La « justice spectacle » américaine, qui tient assurément des superproductions hollywoodiennes, est proprement abominable. Les images de Dominique Strauss-Kahn sortant, sous le crépitement des flashs, du commissariat d’Harlem, menotté dans le dos, encadré par des policiers à la mine patibulaire – qui ne sont d’ailleurs pas sans rappeler celles de Lee Harvey Oswald, l’assassin présumé de John Fitzgerald Kennedy, sortant d’un bâtiment de police de Dallas en novembre 1963, pareillement escorté (il sera, lui, abattu en direct par Jack Ruby – DSK l’a peut-être échappé belle !), ces images sont donc insoutenables et surtout indignes d’une nation qui se veut une grande démocratie : on en viendrait presque à aimer le système judiciaire français qui, lui, au moins, depuis 2000, n’autorise pas la diffusion de telles images. (…) Que Dominique Strauss-Kahn soit coupable ou non, il est inadmissible de traiter un homme de la sorte, d’abord parce que c’est un être humain, ensuite parce qu’il était tout de même, encore, directeur général du Fonds monétaire international (FMI). Entendons-nous bien : comme tout le monde, je crois – et suis donc attaché – au principe de l’égalité de tous les citoyens devant la loi. Je pense néanmoins qu’il y a des personnes qui, en raison de leurs responsabilités éminentes, ou des services rendus à leur nation ou au monde – et c’est le cas de Strauss-Kahn -, ont droit, au moins, à certains égards, à une certaine considération, ce qui ne signifie ni l’impunité de leurs actes ni des atténuations particulières de sanctions. Or, il apparaît que, dans cette affaire, M. Strauss-Kahn n’a pas été traité, et n’est pas traité, respectueusement, qu’il est même plus mal traité qu’un justiciable « ordinaire » : ce n’est pas, de mon point de vue, admissible. Michel Fize (sociologue)
 Ce concert d’indignations (…) renvoie aux archaïsmes de notre société et à la place de la justice dans notre démocratie si pauvre en culture de contre-pouvoir. Une fois de plus, les élites françaises se scandalisent du fonctionnement de la justice quand elle s’applique à l’un d’eux. (…) Cette fois-ci, une justice étrangère réserve à un membre éminent de l’univers politique français, proche des cercles de pouvoir économiques et intellectuels et accusé de faits criminels, un traitement égal à celui de tout justiciable. Selon de nombreux commentaires émanant de responsables français, la justice américaine aurait commis une forme d’abus de pouvoir et se serait fait de la publicité sur le dos de M. Strauss-Kahn en l’exhibant ainsi devant les caméras. (…) Ce qui paraît brutal, vu de France, n’est que l’absence de prise en compte, dans ce pays étranger, de considération sociale dans la façon de traiter le suspect. Ce qui paraît violent au public français n’est que l’absence d’égards dus, pense-t-on, à la « caste sociale » de l’intéressé. (…)Il existe, certes, une mise en scène de la part des chefs de la police et du parquet, mais c’est celle d’une justice élue qui rend des comptes à ses électeurs sur le terrain de son indépendance. Enfin, nous ne sommes pas confrontés dans cette affaire à un accès de puritanisme anglo-saxon, comme celui dont les Américains ont pu faire preuve notamment dans le cas de Bill Clinton pour l’affaire Lewinsky. C’est un dossier criminel qui repose sur des chefs de poursuite graves. Ce qui choque, en France, finalement, c’est cette culture de contre-pouvoir américain. Chez nous, historiquement, la justice a été construite pour protéger les biens et les personnes, et non pour s’ériger en véritable pilier de la démocratie, à hauteur des pouvoirs politique et économique (…) L' »Angolagate », les affaires Chirac ou Bettencourt, et tant d’autres, n’ont fait que démontrer à quel point le pouvoir politique, en France, entend contrôler étroitement le cours de la justice au gré de considérations douteuses, voire partisanes, et souvent liées à la puissance des personnes et des intérêts potentiellement visés par des poursuites judiciaires. (…) L’indignation française dans l’affaire DSK agit comme un miroir d’une démocratie bancale. La rencontre entre l’un des membres les plus éminents de l’élite, et la justice américaine n’est pas brutale en soi : elle montre surtout le chemin qui reste à parcourir en termes de séparation des pouvoirs dans notre pays. Jacques Follorou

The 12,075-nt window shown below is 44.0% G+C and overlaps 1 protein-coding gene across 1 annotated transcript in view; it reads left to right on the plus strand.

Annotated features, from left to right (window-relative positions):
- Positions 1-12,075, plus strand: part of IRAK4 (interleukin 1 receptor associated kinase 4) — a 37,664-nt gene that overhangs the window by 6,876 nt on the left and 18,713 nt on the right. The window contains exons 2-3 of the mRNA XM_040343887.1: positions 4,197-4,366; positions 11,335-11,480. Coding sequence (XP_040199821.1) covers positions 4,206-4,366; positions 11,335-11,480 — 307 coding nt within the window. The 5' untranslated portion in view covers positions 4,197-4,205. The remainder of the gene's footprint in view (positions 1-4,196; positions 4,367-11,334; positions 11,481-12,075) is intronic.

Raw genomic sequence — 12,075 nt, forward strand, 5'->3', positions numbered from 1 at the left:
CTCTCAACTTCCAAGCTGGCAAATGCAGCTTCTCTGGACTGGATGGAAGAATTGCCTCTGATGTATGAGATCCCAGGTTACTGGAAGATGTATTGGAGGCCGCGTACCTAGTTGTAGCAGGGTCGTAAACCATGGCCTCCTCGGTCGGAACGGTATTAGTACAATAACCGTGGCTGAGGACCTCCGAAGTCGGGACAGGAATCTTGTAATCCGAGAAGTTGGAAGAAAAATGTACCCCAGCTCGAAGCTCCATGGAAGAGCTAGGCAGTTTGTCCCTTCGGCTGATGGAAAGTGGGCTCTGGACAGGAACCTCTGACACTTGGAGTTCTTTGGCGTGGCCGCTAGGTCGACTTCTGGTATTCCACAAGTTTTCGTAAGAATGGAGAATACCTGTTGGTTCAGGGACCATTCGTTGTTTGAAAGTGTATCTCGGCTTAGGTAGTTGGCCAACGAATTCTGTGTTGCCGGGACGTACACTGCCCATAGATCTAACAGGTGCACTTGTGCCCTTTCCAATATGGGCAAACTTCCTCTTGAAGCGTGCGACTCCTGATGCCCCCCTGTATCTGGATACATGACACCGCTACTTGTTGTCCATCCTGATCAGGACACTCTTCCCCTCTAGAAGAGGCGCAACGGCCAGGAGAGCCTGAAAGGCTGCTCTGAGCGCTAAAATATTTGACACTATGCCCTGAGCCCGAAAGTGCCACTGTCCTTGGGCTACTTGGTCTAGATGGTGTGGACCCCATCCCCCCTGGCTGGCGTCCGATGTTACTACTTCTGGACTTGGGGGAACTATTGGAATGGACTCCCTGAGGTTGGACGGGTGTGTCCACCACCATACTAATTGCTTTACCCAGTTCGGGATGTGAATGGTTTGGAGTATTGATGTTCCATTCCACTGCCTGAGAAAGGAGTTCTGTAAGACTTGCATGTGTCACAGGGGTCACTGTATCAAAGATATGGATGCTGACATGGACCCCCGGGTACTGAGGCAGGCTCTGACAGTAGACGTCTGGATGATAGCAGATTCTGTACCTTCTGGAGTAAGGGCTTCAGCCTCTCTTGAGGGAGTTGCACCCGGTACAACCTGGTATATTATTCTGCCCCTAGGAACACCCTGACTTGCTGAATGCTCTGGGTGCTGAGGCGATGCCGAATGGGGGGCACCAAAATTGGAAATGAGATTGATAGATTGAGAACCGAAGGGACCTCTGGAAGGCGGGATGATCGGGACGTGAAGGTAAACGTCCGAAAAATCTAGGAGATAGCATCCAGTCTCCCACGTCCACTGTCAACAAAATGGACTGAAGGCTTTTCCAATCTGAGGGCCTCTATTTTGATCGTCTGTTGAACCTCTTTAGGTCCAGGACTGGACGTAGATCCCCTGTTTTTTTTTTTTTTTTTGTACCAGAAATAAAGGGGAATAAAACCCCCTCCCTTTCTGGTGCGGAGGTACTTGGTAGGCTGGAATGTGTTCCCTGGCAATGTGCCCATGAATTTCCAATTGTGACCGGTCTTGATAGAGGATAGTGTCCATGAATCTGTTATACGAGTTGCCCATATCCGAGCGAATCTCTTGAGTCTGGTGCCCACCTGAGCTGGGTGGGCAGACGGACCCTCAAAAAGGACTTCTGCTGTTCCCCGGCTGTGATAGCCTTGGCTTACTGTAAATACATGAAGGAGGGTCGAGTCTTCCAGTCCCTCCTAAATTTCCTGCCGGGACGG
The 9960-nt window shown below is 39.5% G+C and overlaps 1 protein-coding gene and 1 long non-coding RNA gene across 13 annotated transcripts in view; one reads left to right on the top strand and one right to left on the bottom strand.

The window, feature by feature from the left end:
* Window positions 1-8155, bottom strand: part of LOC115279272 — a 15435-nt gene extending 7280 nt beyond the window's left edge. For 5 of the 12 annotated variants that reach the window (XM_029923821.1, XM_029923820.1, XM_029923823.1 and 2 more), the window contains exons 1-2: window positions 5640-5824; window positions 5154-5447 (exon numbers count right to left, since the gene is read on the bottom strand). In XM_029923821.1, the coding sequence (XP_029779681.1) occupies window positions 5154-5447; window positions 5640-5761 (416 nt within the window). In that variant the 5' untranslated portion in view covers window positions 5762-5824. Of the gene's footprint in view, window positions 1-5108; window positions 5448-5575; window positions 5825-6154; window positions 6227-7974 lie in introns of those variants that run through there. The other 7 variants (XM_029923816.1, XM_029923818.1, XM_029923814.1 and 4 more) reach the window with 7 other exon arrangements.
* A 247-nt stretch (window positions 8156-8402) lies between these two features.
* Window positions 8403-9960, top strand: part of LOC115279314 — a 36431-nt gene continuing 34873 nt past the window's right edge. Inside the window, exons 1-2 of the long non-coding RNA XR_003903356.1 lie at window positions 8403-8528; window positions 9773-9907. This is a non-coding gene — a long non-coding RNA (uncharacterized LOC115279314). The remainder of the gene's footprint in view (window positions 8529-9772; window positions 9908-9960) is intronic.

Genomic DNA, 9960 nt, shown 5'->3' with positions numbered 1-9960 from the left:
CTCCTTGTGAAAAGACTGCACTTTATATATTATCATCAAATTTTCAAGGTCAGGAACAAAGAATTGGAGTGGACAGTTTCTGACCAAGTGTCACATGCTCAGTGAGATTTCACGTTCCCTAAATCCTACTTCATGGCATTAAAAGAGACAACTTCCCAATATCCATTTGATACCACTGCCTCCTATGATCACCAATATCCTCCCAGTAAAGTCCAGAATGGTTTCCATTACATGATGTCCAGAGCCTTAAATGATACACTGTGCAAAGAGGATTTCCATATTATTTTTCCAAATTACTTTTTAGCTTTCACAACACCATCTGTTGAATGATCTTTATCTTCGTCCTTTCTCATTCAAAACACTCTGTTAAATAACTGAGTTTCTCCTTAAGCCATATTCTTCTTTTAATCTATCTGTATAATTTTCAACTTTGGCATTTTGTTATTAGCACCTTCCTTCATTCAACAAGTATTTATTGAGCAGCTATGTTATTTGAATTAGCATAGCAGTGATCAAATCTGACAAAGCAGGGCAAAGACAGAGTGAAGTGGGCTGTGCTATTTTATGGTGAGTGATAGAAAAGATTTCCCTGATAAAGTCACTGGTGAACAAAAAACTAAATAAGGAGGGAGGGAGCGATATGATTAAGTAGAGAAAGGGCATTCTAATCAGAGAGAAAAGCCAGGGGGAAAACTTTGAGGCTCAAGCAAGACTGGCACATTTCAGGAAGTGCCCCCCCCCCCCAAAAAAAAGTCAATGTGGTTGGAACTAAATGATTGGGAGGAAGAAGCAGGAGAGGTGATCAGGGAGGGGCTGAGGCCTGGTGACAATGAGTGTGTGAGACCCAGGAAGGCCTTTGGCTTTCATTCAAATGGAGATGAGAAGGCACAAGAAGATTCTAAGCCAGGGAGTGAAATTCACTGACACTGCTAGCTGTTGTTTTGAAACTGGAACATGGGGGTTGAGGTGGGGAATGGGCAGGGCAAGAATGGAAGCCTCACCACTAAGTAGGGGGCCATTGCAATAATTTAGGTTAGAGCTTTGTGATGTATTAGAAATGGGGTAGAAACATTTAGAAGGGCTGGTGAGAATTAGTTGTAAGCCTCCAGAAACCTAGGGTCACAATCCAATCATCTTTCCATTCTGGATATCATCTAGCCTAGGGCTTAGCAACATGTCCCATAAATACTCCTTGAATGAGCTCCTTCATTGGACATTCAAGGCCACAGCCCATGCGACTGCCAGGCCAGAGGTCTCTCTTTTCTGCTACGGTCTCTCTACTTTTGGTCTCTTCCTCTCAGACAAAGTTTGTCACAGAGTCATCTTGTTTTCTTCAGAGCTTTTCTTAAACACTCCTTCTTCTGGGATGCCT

Vous avez dit puritanisme?

Gouverneur élu et réélu  en dépit de multiples témoignages de harcèlement sexuel qui cache pendant plus de dix ans un enfant illégitime fait à son employée de maison, candidats à la présidentielle au lourd passif d’infidélités, mariages et divorces (y compris à la même femme!) dont l’un  se présentant au nom des valeurs morales et de la famille au nom desquelles il avait dirigé la campagne de destitution contre un président en exercice, chroniqueur-vedette du premier journal du pays reconnaissant ouvertement ne plus s’intéresser comme ses lecteurs au passif moral de tels candidats et se voyant rappeler à ses obligations par un magazine de « photos de charme », policiers acquittés  du viol manifeste d’une jeune cadre de la mode de New York ivre à qui ils étaient censés porter secours …

A l’heure où, contre la prude Amérique qui fustige tant la confusion mentale d’un DSK  apparemment incapable de faire la différence entre  les chambres du Sofitel et  les alcoves de ses clubs échangistes que la complaisance de nos médias qui la rend possible, un jubilant Canard enchainé pointe l’enfant que l’ex-gouverneur de Californie vient de lui « faire dans le dos » …

Et où, au-delà des inévitables théories du complot (57 % des Français quand même!) le contrechoc en France même des sommets de machisme tranquille atteints par certains des défenseurs de l’ex- patron du FMI et jusqu’à tout récemment meilleur espoir de retour au pouvoir de la gauche française, montre que rien ne sera probablement plus comme avant au pays de l’impunité et de l’omerta sexuelles …

Retour sur l’intéressante mise des pendules à l’heure dans Le Monde avec l’historien Eric Fassin.